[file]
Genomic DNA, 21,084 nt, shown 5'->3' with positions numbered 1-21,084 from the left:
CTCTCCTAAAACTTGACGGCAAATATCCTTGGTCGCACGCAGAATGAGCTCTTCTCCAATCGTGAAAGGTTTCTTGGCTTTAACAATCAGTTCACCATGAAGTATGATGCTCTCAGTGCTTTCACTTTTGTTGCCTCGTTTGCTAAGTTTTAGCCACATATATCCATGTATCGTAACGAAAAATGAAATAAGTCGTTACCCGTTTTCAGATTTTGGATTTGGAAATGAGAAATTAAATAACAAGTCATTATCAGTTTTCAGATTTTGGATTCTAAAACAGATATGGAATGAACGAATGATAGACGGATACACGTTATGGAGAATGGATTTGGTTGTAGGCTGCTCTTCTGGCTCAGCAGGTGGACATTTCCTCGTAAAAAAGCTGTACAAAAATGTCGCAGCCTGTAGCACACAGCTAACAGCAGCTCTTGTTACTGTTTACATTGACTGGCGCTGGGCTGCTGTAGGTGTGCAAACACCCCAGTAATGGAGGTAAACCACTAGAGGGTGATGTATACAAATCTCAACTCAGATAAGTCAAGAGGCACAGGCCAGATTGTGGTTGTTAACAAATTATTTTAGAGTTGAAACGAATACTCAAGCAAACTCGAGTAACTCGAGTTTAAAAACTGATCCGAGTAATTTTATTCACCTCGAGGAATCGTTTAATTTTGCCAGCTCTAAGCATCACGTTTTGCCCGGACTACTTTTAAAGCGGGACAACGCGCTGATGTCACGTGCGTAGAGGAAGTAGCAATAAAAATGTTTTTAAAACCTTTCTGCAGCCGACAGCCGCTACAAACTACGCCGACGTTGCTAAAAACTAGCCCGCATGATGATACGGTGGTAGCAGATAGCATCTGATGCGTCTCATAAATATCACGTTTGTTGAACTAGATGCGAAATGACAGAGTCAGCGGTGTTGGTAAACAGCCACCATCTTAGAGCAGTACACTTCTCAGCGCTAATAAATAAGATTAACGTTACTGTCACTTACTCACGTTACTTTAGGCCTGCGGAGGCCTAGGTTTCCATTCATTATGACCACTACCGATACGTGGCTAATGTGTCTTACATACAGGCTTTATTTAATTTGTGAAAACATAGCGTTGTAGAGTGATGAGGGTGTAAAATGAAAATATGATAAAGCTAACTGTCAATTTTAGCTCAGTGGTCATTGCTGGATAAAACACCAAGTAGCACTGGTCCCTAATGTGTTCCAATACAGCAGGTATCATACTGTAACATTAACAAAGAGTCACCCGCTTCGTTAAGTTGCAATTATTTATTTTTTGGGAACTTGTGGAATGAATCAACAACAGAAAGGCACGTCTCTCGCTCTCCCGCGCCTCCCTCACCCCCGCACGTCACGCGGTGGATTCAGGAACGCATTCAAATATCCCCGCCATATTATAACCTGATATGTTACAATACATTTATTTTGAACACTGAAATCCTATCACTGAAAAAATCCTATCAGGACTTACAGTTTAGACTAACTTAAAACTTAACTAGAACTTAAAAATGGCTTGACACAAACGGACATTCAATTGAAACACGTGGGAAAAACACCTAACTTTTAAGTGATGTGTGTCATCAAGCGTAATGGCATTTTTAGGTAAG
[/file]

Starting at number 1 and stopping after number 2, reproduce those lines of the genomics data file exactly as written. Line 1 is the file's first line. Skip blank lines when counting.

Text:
Genomic DNA, 21,084 nt, shown 5'->3' with positions numbered 1-21,084 from the left:
CTCTCCTAAAACTTGACGGCAAATATCCTTGGTCGCACGCAGAATGAGCTCTTCTCCAATCGTGAAAGGTTTCTTGGCTTTAACAATCAGTTCACCATGAAGTATGATGCTCTCAGTGCTTTCACTTTTGTTGCCTCGTTTGCTAAGTTTTAGCCACATATATCCATGTATCGTAACGAAAAATGAAATAAGTCGTTACCCGTTTTCAGATTTTGGATTTGGAAATGAGAAATTAAATAACAAGTCATTATCAGTTTTCAGATTTTGGATTCTAAAACAGATATGGAATGAACGAATGATAGACGGATACACGTTATGGAGAATGGATTTGGTTGTAGGCTGCTCTTCTGGCTCAGCAGGTGGACATTTCCTCGTAAAAAAGCTGTACAAAAATGTCGCAGCCTGTAGCACACAGCTAACAGCAGCTCTTGTTACTGTTTACATTGACTGGCGCTGGGCTGCTGTAGGTGTGCAAACACCCCAGTAATGGAGGTAAACCACTAGAGGGTGATGTATACAAATCTCAACTCAGATAAGTCAAGAGGCACAGGCCAGATTGTGGTTGTTAACAAATTATTTTAGAGTTGAAACGAATACTCAAGCAAACTCGAGTAACTCGAGTTTAAAAACTGATCCGAGTAATTTTATTCACCTCGAGGAATCGTTTAATTTTGCCAGCTCTAAGCATCACGTTTTGCCCGGACTACTTTTAAAGCGGGACAACGCGCTGATGTCACGTGCGTAGAGGAAGTAGCAATAAAAATGTTTTTAAAACCTTTCTGCAGCCGACAGCCGCTACAAACTACGCCGACGTTGCTAAAAACTAGCCCGCATGATGATACGGTGGTAGCAGATAGCATCTGATGCGTCTCATAAATATCACGTTTGTTGAACTAGATGCGAAATGACAGAGTCAGCGGTGTTGGTAAACAGCCACCATCTTAGAGCAGTACACTTCTCAGCGCTAATAAATAAGATTAACGTTACTGTCACTTACTCACGTTACTTTAGGCCTGCGGAGGCCTAGGTTTCCATTCATTATGACCACTACCGATACGTGGCTAATGTGTCTTACATACAGGCTTTATTTAATTTGTGAAAACATAGCGTTGTAGAGTGATGAGGGTGTAAAATGAAAATATGATAAAGCTAACTGTCAATTTTAGCTCAGTGGTCATTGCTGGATAAAACACCAAGTAGCACTGGTCCCTAATGTGTTCCAATACAGCAGGTATCATACTGTAACATTAACAAAGAGTCACCCGCTTCGTTAAGTTGCAATTATTTATTTTTTGGGAACTTGTGGAATGAATCAACAACAGAAAGGCACGTCTCTCGCTCTCCCGCGCCTCCCTCACCCCCGCACGTCACGCGGTGGATTCAGGAACGCATTCAAATATCCCCGCCATATTATAACCTGATATGTTACAATACATTTATTTTGAACACTGAAATCCTATCACTGAAAAAATCCTATCAGGACTTACAGTTTAGACTAACTTAAAACTTAACTAGAACTTAAAAATGGCTTGACACAAACGGACATTCAATTGAAACACGTGGGAAAAACACCTAACTTTTAAGTGATGTGTGTCATCAAGCGTAATGGCATTTTTAGGTAAG